We mark the death on January 23, 1976 – 47 years ago today – of the American bass-baritone singer, stage and screen actor, civil rights activist, professional football player, and graduate of Columbia University Law School Paul Robeson at the age of 77, in Philadelphia. Born in Princeton, New Jersey on April 9, 1898, the son of an escaped slave turned Presbyterian minister, Robeson had more intellectual, artistic, and athletic gifts and lived more lives than any 10 (20? 50? 100?) so-called “normal” people. And he had to fight for every one of those lives, growing up a black person in early twentieth century America.
“Larger than Life”
The English-language idiom “larger than life” describes people “who are better and stronger and smarter than the average Joe”: individuals imbued with characteristics and abilities far beyond those of “ordinary” human beings. Typically, the idiom is reserved for fictional characters, who are gifted with superhuman (or nearly so) qualities and abilities. The heroes, warriors, gods, and goddesses of myths and legends are, by definition, “larger than life.” Achilles, Hercules, Zeus, Odysseus, Thor, Brünnhilde (and many, many more) would all qualify.
Comic book characters and superheroes are likewise, by their nature, “larger than life.” Certain other fictional characters become larger than life thanks to their singular identity: thanks to their stature, their presence, and their flair. Love them or hate them, we remember them. For example, Harry Potter and Frodo Baggins; Cruella de Vil and Scarlet O’Hara; Nancy Drew and Sherlock Holmes would all qualify.
Employed judiciously, “larger than life” can also be used to describe an actual human being, providing that person’s life, abilities, personality, and accomplishments truly distinguish them from the rest of us. When used to describe an actual person, the idiom gets its power from its use of figurative license, since, in fact, it’s impossible to actually quantify the “size” of a life.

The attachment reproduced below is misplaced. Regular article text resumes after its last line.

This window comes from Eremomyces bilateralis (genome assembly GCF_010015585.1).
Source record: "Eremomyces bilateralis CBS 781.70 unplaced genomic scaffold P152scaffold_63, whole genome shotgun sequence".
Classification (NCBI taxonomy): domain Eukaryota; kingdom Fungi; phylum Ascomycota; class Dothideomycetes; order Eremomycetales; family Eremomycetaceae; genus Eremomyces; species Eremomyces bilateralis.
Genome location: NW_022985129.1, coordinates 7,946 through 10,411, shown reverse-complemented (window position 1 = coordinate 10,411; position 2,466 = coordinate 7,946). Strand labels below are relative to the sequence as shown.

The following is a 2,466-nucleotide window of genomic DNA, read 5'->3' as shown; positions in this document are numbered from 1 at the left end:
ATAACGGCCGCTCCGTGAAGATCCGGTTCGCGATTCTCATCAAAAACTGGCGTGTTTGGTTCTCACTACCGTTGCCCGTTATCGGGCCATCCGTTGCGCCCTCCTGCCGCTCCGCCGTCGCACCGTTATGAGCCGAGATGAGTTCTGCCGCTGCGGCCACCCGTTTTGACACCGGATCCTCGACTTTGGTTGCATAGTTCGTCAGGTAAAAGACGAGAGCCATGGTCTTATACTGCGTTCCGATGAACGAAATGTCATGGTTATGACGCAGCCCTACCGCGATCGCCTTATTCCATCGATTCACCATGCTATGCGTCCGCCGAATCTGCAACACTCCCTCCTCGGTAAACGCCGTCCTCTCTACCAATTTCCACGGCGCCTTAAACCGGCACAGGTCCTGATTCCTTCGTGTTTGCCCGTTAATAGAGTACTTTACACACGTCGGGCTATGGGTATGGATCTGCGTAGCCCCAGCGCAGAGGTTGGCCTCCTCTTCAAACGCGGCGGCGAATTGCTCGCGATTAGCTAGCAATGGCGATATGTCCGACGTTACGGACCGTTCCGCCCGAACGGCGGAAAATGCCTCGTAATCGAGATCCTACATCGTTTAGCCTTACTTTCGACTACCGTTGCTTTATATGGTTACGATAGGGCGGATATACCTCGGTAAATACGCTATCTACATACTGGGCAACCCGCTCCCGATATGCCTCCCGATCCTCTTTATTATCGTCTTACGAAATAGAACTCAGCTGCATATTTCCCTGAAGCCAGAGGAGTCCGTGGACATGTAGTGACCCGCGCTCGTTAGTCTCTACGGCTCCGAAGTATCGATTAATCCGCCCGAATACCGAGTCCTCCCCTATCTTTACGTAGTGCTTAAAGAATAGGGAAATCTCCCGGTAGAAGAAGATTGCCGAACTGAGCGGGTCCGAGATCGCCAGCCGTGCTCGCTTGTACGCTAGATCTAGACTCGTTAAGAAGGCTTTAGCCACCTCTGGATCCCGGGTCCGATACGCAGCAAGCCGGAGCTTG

According to an entry in languagehumanities.org:
“The use of exaggeration is what gives this phrase its particular power. Especially when it is used in reference to an actual person, there can hardly be a greater compliment than to call someone “larger than life.” That is why it is usually reserved for only the most noteworthy personalities, or else its impact would be somewhat lessened.”
Paul Robeson (1898-1976) was truly “larger than life.”
Robeson’s life as a singer, actor, athlete, intellectual, and activist; as a Black American aggressively and publicly battling racism and Jim Crow; as a socialist and, to many, a communist dupe and traitor to America defies easy telling. As such, this post is going to focus on Robeson’s preternatural talent and artistry, and will trace his life though 1933, the year he made the film, The Emperor Jones. Through interviews and archival footage, tomorrow’s Dr. Bob Prescribes post will briefly observe his political awakening and subsequent activism, finally focusing on the controversial but still breathtaking The Emperor Jones, “breathtaking” thanks to Robeson’s for-the-ages performance.…Become a Patron!